Leinninger.com

October 12th, 2004:
Work. Code. Racing. Cars.

A handful of people left my workplace in a relatively short time span. Never before have we experienced such a group exodus from our team. (Everyone left on good terms, for their own, personal reasons.) After we dealt with that distraction, we were told that a new business direction, set in motion over a year ago, would be put on hold pending government review. Rather than upset the environment and fill everyone with fear and doubt, this has proven to bring everyone together. Teammates that were working on the “new business direction” are starting to work with other teammates with no ill-will related to 18 months of work being put on hold. I’m enjoying the exposure to a 1/2 dozen different points of view and an impressive collection of expertise and experience.

I code. I’m a fair mix of frontend development and middle-end (php/xslt) skills. I work towards web standards and I try to keep up on the latest news and developments. I’ll be tacking my first “big” object-based project at work. Don’t get me wrong, I’ve developed objects and classes in php before, but I’ve never built a platform that will be built upon over and over. I’m looking forward to the experience.

At the same time, several co-developers in my office have begun to work with .NET. That’s cool and all, but between the IDE licensing, training, books, production hardware, and OS licensing, it’s a relatively large investment. (Although MS does a great job of spreading out the cost over time.) There are some nice bait and switch tricks, as well as “upgrades” requiring new IDEs. I have to give it to MS. They know how to get you hooked. Then you spend a little money. You want the “integration features,” so you spend a little more. It doesn’t quite do what you want, but you’re at the point where you either scrap the MS way (effectively wasting the time, money, and effort invested), or move forward into an “enterprise agreement.” This is where MS makes the money. Support contracts, software packages, “free upgrades” (as long as they don’t change the packages they offer… which they do often). At this point, you have locked yourself into the universe of MS. Going forward it will always seem easier to buy a boxed solution from them. But, each solution is designed to leave you wanting… needing a little more.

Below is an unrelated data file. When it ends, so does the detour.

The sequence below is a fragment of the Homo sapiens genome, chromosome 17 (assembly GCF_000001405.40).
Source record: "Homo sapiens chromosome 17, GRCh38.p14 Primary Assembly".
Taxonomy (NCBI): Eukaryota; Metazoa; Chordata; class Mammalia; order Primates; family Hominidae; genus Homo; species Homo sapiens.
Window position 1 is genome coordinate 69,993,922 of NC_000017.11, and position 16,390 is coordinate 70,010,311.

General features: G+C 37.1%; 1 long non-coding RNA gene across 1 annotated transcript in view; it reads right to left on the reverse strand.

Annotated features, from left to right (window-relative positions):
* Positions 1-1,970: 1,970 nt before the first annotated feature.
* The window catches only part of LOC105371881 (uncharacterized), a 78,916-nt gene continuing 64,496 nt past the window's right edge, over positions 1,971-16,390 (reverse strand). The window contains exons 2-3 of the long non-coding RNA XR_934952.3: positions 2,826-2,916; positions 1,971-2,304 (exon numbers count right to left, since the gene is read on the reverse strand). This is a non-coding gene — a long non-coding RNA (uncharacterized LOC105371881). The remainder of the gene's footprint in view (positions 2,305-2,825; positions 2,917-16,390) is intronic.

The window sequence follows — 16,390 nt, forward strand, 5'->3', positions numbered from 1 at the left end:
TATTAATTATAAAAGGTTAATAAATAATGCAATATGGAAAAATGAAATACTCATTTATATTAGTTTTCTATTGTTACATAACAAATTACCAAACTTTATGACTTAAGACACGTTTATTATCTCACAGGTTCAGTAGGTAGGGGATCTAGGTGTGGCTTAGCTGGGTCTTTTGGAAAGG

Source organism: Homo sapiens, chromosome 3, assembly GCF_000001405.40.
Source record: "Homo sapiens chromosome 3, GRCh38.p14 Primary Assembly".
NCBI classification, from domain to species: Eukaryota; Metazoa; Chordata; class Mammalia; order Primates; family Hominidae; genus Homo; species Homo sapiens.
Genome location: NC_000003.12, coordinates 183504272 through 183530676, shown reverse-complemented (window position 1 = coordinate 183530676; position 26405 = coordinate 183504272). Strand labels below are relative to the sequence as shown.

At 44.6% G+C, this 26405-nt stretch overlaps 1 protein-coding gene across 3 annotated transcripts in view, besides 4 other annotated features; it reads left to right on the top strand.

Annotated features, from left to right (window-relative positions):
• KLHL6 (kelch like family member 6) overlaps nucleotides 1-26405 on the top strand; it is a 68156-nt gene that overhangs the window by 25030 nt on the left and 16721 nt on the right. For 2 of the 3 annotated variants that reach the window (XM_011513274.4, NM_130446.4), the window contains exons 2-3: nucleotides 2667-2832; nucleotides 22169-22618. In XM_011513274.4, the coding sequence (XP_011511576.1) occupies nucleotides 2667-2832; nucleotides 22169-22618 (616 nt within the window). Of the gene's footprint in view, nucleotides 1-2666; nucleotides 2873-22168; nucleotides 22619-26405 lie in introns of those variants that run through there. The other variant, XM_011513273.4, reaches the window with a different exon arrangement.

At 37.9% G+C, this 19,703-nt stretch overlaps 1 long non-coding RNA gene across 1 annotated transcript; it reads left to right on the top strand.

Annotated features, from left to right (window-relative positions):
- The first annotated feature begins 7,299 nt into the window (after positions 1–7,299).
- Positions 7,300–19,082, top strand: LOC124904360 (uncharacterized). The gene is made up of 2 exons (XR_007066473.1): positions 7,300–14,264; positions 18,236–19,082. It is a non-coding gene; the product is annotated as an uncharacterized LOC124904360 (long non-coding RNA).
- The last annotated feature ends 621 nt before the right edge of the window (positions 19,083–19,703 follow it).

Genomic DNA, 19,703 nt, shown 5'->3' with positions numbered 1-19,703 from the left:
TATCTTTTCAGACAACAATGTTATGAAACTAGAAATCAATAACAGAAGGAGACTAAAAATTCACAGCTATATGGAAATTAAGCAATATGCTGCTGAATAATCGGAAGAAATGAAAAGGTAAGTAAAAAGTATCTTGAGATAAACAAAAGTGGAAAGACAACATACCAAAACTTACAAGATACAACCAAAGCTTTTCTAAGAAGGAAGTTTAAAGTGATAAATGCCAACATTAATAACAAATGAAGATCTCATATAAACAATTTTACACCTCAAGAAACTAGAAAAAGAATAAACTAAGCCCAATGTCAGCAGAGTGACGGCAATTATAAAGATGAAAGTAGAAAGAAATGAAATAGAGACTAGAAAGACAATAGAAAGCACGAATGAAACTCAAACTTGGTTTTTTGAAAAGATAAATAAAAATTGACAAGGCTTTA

In other news, I will be crewing for Glenn (my father-in-law) while he competes at Nelson Ledges this weekend. As I understand, the facilities are quite “rustic”. This should prove to be interesting.

Leave a Reply

Your email address will not be published. Required fields are marked *

Proove You Are Human: * Time limit is exhausted. Please reload CAPTCHA.

Devtroit